From the Earth to the Sun in 270 BC

The sun is only 32 miles across and not more than 3000 miles from the Earth. It stands to reason it must be so. God made the sun to light the earth, and therefore must have placed it close to the task it was designed to do. What would you think of a man who built a house in Zion, Illinois and put the lamp to light it in Kenosha, Wisconsin?

Wilbur Glen Voliva c.1915 (quoted in Morgan and Langford 1982: 106)

Contrary to the above quote from noted ‘Flat Earther’ Wilbur Glen Voliva (1870-1942), we have very good reason to believe that the Sun is very far away from both the Earth and the Moon.

The argument was first put forward by Aristarchus (310 – 230 BC) and it relies on shadows and geometry.

The daylight moon

A surprisingly large proportion of people are unaware that the crescent or gibbous Moon is often visible in the daylight sky. (‘Gibbous’ = less than full, more than half.)

It’s actually only a completely Full Moon that is visible only at night since, almost by definition, it will rise at sunset and set at sunrise. (Which I find strange, because a common symbol for ‘night’ or ‘sleep’ is a stylised cresent Moon — but I digress…)

It’s only a phase . . .

A daylight Moon can provide a memorable demonstration of why the Moon has phases. Just stand in a patch of sunlight and hold up a ball when the Moon is in the sky…

The ping pong ball has the same ‘phase’ as the Moon. The Moon is also a ball partially lit by the Sun but much further away… [Image from]

By the light of the silvery (half) Moon…

Aristarchus realised that when the Moon was half-lit by the Sun as viewed from the Earth (the phases known as ‘First quarter’ and ‘Last quarter’) then a line drawn from the centre of the Earth to the Moon would be at 90 degrees to a line connecting the Moon to the Sun as shown below.

To an observer on Earth, the angular distance θ measured between the Moon and the Sun would be small if the Sun was close to the Earth; conversely, the angle θ would be large if the Sun was far away from the Earth.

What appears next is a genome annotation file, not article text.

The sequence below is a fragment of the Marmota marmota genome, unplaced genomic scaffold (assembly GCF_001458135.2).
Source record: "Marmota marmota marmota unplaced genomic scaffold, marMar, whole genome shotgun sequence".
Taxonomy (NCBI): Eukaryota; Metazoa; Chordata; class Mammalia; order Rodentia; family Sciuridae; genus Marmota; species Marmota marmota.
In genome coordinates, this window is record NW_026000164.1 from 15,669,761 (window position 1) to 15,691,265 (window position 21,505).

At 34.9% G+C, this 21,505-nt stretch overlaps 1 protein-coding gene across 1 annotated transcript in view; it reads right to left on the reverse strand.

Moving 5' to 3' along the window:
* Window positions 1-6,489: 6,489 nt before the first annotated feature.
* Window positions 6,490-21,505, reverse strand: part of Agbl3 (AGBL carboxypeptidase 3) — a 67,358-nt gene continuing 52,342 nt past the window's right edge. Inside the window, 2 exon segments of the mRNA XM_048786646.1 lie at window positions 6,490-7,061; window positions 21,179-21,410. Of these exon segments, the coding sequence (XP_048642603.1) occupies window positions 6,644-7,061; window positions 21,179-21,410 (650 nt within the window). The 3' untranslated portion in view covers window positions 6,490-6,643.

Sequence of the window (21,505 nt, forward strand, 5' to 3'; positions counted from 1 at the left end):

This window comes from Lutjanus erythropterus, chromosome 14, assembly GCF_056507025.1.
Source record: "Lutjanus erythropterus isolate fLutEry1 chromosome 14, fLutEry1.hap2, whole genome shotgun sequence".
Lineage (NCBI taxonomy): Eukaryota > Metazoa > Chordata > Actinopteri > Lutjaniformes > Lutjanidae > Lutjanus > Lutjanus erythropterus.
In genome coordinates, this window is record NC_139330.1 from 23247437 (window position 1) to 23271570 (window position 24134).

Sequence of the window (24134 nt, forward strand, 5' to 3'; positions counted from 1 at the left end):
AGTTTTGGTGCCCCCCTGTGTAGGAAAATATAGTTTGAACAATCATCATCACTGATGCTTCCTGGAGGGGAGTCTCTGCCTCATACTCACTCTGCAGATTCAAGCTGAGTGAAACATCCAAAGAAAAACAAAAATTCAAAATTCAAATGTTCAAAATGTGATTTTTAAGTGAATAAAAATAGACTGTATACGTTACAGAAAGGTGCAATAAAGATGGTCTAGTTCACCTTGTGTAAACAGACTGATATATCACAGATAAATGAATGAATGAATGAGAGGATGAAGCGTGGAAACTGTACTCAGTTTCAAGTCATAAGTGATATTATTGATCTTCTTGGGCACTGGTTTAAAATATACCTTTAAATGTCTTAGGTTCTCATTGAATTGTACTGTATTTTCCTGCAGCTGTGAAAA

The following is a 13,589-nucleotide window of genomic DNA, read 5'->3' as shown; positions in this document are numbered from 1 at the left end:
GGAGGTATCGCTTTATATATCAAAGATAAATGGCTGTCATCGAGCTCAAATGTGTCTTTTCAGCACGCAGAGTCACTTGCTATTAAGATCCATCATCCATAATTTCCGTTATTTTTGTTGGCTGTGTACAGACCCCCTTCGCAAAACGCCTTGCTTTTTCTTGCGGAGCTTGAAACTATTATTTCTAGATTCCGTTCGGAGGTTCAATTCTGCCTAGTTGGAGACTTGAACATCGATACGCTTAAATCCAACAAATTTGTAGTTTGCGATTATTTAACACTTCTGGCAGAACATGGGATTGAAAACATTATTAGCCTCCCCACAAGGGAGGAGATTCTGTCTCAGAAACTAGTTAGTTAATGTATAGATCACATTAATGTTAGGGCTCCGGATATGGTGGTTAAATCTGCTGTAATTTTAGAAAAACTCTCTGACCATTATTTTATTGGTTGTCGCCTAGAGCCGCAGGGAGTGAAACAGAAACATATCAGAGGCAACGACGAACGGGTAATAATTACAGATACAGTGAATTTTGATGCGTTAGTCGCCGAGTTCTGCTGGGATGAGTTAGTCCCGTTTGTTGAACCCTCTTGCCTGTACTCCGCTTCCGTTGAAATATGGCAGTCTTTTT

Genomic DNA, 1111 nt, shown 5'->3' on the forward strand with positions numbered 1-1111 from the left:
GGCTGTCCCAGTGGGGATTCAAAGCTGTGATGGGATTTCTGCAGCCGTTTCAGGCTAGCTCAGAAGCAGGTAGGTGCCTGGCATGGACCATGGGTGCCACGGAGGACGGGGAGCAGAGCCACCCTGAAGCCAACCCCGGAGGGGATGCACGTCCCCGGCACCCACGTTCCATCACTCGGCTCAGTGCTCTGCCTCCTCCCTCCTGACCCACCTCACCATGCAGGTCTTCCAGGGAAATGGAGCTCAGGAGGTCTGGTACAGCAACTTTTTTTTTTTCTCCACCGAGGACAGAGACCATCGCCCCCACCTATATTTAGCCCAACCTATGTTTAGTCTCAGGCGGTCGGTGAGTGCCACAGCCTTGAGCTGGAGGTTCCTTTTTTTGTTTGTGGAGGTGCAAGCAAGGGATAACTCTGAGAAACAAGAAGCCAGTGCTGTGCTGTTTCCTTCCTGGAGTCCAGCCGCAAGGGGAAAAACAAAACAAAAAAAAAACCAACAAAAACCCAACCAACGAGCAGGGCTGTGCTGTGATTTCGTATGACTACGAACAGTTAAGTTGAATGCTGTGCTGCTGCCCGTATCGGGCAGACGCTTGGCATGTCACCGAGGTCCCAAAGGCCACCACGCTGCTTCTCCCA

Aristarchus realised that if he measured the angle θ between the Moon when it was half lit (i.e. during First Quarter or Last Quarter) and the Sun, then he would be able to find the ratio between the Earth-Moon distance and the Earth-Sun distance. Since he had previously worked out a method to measure the Earth-Moon distance, this meant that he could calculate the distance from the Earth to the Sun.

Modern measurements of the angle θ produce a mean value of 89 degrees and 51.2 minutes of arc (it does vary as the Moon has an elliptical rather than a circular orbit).

Using some trigonometry we calculate that the Earth-Sun distance (ES) is 400 times the Earth-Moon distance.

Quibbles and Caveats

Aristarchus measured an angle of 87 degrees for θ which meant that he calculated that the Sun was only 20 times further away from the Earth than the Moon. Also, trigonometrical techniques were not available to him which meant he had to use a geometrical method to calculate the Earth-Sun distance. However, Aristarchus achievement is still worth celebrating!

This is part 3 of a series exploring how humans ‘measured the size of the sky’.

Part 1: How Eratosthenes measured the size of the Earth

Part 2: How Aristarchus measured the distance from the Earth to the Moon


Langford D & Morgan C.. (1982), Facts and Fallacies: A book of definitive mistakes and misguided predictions. Corgi Books.

6 thoughts on “From the Earth to the Sun in 270 BC

  1. @IanYorston June 20, 2021 / 1:51 pm

    Typo in:

    “ Aristarchus measured an angle of 87 degrees for θ which meant that he calculated that the Sun was only 20 times further away from the Earth than the Sun.”

    • e=mc2andallthat July 22, 2021 / 9:42 pm

      D’oh! *Now* I see it — and it only took me 4 weeks(!)

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